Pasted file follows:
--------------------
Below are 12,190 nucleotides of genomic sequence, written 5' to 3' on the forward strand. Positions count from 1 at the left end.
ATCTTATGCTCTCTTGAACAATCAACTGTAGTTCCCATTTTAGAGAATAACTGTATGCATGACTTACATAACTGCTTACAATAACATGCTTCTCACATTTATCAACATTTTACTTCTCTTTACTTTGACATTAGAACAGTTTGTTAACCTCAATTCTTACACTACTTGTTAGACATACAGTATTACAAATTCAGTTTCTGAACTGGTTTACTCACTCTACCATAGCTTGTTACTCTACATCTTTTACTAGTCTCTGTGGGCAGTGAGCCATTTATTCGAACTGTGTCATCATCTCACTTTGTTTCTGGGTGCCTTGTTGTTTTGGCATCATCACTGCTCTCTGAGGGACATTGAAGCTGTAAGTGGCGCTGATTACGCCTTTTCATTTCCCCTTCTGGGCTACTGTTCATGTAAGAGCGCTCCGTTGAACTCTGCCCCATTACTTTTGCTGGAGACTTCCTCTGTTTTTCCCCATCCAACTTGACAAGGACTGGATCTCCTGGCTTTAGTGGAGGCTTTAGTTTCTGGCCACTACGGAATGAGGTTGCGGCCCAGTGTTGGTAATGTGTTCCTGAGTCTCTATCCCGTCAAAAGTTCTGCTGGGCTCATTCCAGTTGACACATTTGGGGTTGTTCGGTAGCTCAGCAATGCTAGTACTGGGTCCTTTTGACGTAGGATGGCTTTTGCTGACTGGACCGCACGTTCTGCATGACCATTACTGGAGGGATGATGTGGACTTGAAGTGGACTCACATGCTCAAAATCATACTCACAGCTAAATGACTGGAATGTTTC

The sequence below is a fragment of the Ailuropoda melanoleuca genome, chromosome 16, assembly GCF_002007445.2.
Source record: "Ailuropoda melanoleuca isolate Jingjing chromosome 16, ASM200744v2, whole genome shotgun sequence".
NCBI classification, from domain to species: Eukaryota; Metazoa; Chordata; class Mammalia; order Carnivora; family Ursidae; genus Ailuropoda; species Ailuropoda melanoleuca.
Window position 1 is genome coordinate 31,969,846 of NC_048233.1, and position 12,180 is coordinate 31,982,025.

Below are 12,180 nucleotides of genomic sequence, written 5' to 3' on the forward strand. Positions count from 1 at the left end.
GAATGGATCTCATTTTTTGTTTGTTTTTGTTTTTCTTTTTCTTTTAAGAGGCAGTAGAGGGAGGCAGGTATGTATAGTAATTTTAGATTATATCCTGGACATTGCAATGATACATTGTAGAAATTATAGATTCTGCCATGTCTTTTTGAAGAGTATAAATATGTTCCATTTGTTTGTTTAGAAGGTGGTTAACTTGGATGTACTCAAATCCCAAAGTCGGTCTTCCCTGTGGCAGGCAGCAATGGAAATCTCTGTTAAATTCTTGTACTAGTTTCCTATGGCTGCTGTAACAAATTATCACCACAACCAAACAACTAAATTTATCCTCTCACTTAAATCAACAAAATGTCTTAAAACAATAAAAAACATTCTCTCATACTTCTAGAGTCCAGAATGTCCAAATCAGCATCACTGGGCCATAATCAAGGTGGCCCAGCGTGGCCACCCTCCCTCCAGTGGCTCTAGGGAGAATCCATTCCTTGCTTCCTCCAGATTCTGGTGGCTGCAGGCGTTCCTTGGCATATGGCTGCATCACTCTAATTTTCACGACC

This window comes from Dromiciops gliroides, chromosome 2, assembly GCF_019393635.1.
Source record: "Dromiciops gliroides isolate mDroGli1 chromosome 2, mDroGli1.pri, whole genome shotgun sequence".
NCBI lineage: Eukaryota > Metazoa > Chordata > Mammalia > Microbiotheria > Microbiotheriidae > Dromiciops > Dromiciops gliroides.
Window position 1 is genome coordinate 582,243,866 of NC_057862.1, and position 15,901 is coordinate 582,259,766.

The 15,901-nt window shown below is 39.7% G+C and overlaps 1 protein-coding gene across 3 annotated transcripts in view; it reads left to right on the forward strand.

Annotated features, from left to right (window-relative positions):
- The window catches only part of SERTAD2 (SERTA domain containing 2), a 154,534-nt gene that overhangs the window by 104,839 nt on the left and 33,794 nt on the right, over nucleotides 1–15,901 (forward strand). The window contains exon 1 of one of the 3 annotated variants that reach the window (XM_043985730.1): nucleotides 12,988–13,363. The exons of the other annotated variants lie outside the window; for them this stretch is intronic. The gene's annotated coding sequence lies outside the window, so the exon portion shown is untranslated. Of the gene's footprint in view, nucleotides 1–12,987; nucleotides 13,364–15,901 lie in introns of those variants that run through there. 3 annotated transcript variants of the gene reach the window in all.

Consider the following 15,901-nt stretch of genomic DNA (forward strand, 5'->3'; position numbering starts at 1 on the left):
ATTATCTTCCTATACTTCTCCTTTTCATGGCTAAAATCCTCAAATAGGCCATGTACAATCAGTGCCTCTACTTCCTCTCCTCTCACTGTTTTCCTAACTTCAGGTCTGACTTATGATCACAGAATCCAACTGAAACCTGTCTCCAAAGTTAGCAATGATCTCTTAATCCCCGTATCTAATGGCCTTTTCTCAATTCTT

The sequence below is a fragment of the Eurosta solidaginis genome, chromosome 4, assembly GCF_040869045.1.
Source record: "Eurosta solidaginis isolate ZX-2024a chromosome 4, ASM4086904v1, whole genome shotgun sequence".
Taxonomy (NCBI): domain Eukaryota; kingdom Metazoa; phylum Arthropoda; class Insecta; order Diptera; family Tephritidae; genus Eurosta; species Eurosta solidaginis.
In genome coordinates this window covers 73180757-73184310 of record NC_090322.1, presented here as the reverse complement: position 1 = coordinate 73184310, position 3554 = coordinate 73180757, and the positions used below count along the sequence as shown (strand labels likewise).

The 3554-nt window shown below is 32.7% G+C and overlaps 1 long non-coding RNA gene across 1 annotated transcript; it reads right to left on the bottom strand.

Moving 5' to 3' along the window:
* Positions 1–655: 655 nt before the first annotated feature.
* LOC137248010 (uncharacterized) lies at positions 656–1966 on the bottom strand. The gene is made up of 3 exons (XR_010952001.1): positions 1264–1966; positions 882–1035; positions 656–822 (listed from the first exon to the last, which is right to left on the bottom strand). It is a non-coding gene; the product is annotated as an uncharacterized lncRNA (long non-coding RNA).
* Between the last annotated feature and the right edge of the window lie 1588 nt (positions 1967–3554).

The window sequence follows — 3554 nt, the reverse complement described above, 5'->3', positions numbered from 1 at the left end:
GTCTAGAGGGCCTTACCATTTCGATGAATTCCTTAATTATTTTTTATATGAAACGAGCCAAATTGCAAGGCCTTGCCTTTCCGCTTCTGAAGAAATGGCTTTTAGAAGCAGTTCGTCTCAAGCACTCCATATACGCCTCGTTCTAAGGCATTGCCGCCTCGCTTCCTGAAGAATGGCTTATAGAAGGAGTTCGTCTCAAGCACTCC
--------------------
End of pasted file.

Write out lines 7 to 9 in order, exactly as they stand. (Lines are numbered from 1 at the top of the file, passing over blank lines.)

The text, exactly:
Below are 12,180 nucleotides of genomic sequence, written 5' to 3' on the forward strand. Positions count from 1 at the left end.
GAATGGATCTCATTTTTTGTTTGTTTTTGTTTTTCTTTTTCTTTTAAGAGGCAGTAGAGGGAGGCAGGTATGTATAGTAATTTTAGATTATATCCTGGACATTGCAATGATACATTGTAGAAATTATAGATTCTGCCATGTCTTTTTGAAGAGTATAAATATGTTCCATTTGTTTGTTTAGAAGGTGGTTAACTTGGATGTACTCAAATCCCAAAGTCGGTCTTCCCTGTGGCAGGCAGCAATGGAAATCTCTGTTAAATTCTTGTACTAGTTTCCTATGGCTGCTGTAACAAATTATCACCACAACCAAACAACTAAATTTATCCTCTCACTTAAATCAACAAAATGTCTTAAAACAATAAAAAACATTCTCTCATACTTCTAGAGTCCAGAATGTCCAAATCAGCATCACTGGGCCATAATCAAGGTGGCCCAGCGTGGCCACCCTCCCTCCAGTGGCTCTAGGGAGAATCCATTCCTTGCTTCCTCCAGATTCTGGTGGCTGCAGGCGTTCCTTGGCATATGGCTGCATCACTCTAATTTTCACGACC

This window comes from Dromiciops gliroides, chromosome 2, assembly GCF_019393635.1.